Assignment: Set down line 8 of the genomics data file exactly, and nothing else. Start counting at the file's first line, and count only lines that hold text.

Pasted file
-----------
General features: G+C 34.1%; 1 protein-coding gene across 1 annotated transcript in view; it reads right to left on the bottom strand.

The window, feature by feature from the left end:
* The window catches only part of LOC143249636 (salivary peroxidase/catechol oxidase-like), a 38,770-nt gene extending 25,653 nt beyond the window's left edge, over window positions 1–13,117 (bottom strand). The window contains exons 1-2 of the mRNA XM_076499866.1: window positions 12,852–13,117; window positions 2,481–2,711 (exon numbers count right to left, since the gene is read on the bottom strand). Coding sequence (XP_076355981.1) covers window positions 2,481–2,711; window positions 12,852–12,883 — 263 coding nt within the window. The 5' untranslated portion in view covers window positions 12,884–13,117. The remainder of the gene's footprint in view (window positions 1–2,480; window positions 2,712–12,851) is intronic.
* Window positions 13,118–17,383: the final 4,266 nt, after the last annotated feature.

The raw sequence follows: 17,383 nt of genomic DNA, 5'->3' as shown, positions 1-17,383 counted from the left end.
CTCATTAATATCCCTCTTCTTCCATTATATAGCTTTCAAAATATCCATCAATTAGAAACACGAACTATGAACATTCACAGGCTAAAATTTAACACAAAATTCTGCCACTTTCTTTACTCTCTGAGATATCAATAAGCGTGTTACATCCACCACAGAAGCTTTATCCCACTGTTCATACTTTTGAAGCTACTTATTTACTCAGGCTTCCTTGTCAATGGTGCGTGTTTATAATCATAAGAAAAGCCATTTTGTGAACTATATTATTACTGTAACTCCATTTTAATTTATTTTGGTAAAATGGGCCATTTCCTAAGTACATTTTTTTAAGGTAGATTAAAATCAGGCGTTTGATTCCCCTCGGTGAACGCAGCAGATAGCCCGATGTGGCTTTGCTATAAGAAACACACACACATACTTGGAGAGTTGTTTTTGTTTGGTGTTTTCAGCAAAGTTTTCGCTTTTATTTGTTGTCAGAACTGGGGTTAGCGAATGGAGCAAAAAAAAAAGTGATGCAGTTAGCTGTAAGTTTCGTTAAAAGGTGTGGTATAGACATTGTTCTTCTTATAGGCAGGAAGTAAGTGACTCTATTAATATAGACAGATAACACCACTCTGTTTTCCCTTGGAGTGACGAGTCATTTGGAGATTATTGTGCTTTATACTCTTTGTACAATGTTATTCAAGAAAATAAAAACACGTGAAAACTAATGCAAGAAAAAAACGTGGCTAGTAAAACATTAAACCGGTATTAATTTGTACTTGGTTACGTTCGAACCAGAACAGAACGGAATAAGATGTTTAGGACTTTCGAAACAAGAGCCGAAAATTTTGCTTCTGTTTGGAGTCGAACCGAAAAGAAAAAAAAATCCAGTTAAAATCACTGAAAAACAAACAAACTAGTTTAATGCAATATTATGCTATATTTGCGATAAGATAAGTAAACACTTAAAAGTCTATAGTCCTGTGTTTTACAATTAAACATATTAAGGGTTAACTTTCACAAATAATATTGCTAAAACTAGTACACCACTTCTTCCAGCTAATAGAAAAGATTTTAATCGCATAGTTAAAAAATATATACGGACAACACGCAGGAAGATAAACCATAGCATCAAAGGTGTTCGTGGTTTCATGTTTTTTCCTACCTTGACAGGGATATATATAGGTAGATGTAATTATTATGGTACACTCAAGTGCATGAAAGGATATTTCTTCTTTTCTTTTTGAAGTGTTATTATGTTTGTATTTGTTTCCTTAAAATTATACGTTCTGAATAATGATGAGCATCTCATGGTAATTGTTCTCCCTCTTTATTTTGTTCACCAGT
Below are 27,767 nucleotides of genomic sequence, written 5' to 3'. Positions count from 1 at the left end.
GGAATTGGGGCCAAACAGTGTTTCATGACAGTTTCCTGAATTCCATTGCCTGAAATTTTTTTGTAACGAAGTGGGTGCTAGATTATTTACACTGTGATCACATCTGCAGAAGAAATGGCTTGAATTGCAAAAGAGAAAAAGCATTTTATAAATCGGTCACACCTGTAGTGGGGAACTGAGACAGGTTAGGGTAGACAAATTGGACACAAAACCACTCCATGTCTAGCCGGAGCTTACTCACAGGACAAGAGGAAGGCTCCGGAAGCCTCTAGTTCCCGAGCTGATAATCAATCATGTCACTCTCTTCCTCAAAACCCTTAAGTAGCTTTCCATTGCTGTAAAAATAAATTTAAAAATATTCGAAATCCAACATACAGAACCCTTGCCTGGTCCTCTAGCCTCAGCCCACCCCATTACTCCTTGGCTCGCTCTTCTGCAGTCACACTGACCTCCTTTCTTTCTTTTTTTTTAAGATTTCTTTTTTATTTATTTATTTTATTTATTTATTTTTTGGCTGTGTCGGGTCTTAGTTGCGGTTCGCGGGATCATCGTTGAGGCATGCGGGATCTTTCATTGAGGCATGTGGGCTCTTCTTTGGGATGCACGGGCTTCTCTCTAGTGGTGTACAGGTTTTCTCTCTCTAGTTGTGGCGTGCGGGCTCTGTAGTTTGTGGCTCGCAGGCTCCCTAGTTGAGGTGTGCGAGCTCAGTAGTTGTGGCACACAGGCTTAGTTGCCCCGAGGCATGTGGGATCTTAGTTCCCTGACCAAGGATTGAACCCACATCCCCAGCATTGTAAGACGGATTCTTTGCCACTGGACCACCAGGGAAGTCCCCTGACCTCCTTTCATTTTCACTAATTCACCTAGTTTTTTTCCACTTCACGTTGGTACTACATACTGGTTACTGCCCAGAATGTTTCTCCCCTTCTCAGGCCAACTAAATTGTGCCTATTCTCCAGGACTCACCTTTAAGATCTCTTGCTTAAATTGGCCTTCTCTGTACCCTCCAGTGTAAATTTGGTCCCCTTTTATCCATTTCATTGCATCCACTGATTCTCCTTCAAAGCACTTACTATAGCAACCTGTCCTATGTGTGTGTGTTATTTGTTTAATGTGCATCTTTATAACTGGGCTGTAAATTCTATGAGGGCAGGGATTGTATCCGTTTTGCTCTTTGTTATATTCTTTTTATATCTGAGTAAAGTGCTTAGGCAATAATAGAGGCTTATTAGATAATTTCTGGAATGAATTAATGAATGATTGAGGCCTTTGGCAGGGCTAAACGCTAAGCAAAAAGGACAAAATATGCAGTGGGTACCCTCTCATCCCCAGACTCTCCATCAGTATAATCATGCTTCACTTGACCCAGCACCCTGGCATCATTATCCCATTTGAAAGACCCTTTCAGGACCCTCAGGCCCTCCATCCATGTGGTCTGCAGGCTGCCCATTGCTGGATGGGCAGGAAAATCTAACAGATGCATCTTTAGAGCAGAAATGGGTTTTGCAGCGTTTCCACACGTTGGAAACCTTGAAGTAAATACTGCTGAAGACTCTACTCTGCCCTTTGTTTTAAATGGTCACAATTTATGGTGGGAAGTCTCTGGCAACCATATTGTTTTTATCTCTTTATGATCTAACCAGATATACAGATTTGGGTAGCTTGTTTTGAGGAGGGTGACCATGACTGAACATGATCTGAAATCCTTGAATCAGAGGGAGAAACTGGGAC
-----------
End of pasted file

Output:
GGAATTGGGGCCAAACAGTGTTTCATGACAGTTTCCTGAATTCCATTGCCTGAAATTTTTTTGTAACGAAGTGGGTGCTAGATTATTTACACTGTGATCACATCTGCAGAAGAAATGGCTTGAATTGCAAAAGAGAAAAAGCATTTTATAAATCGGTCACACCTGTAGTGGGGAACTGAGACAGGTTAGGGTAGACAAATTGGACACAAAACCACTCCATGTCTAGCCGGAGCTTACTCACAGGACAAGAGGAAGGCTCCGGAAGCCTCTAGTTCCCGAGCTGATAATCAATCATGTCACTCTCTTCCTCAAAACCCTTAAGTAGCTTTCCATTGCTGTAAAAATAAATTTAAAAATATTCGAAATCCAACATACAGAACCCTTGCCTGGTCCTCTAGCCTCAGCCCACCCCATTACTCCTTGGCTCGCTCTTCTGCAGTCACACTGACCTCCTTTCTTTCTTTTTTTTTAAGATTTCTTTTTTATTTATTTATTTTATTTATTTATTTTTTGGCTGTGTCGGGTCTTAGTTGCGGTTCGCGGGATCATCGTTGAGGCATGCGGGATCTTTCATTGAGGCATGTGGGCTCTTCTTTGGGATGCACGGGCTTCTCTCTAGTGGTGTACAGGTTTTCTCTCTCTAGTTGTGGCGTGCGGGCTCTGTAGTTTGTGGCTCGCAGGCTCCCTAGTTGAGGTGTGCGAGCTCAGTAGTTGTGGCACACAGGCTTAGTTGCCCCGAGGCATGTGGGATCTTAGTTCCCTGACCAAGGATTGAACCCACATCCCCAGCATTGTAAGACGGATTCTTTGCCACTGGACCACCAGGGAAGTCCCCTGACCTCCTTTCATTTTCACTAATTCACCTAGTTTTTTTCCACTTCACGTTGGTACTACATACTGGTTACTGCCCAGAATGTTTCTCCCCTTCTCAGGCCAACTAAATTGTGCCTATTCTCCAGGACTCACCTTTAAGATCTCTTGCTTAAATTGGCCTTCTCTGTACCCTCCAGTGTAAATTTGGTCCCCTTTTATCCATTTCATTGCATCCACTGATTCTCCTTCAAAGCACTTACTATAGCAACCTGTCCTATGTGTGTGTGTTATTTGTTTAATGTGCATCTTTATAACTGGGCTGTAAATTCTATGAGGGCAGGGATTGTATCCGTTTTGCTCTTTGTTATATTCTTTTTATATCTGAGTAAAGTGCTTAGGCAATAATAGAGGCTTATTAGATAATTTCTGGAATGAATTAATGAATGATTGAGGCCTTTGGCAGGGCTAAACGCTAAGCAAAAAGGACAAAATATGCAGTGGGTACCCTCTCATCCCCAGACTCTCCATCAGTATAATCATGCTTCACTTGACCCAGCACCCTGGCATCATTATCCCATTTGAAAGACCCTTTCAGGACCCTCAGGCCCTCCATCCATGTGGTCTGCAGGCTGCCCATTGCTGGATGGGCAGGAAAATCTAACAGATGCATCTTTAGAGCAGAAATGGGTTTTGCAGCGTTTCCACACGTTGGAAACCTTGAAGTAAATACTGCTGAAGACTCTACTCTGCCCTTTGTTTTAAATGGTCACAATTTATGGTGGGAAGTCTCTGGCAACCATATTGTTTTTATCTCTTTATGATCTAACCAGATATACAGATTTGGGTAGCTTGTTTTGAGGAGGGTGACCATGACTGAACATGATCTGAAATCCTTGAATCAGAGGGAGAAACTGGGAC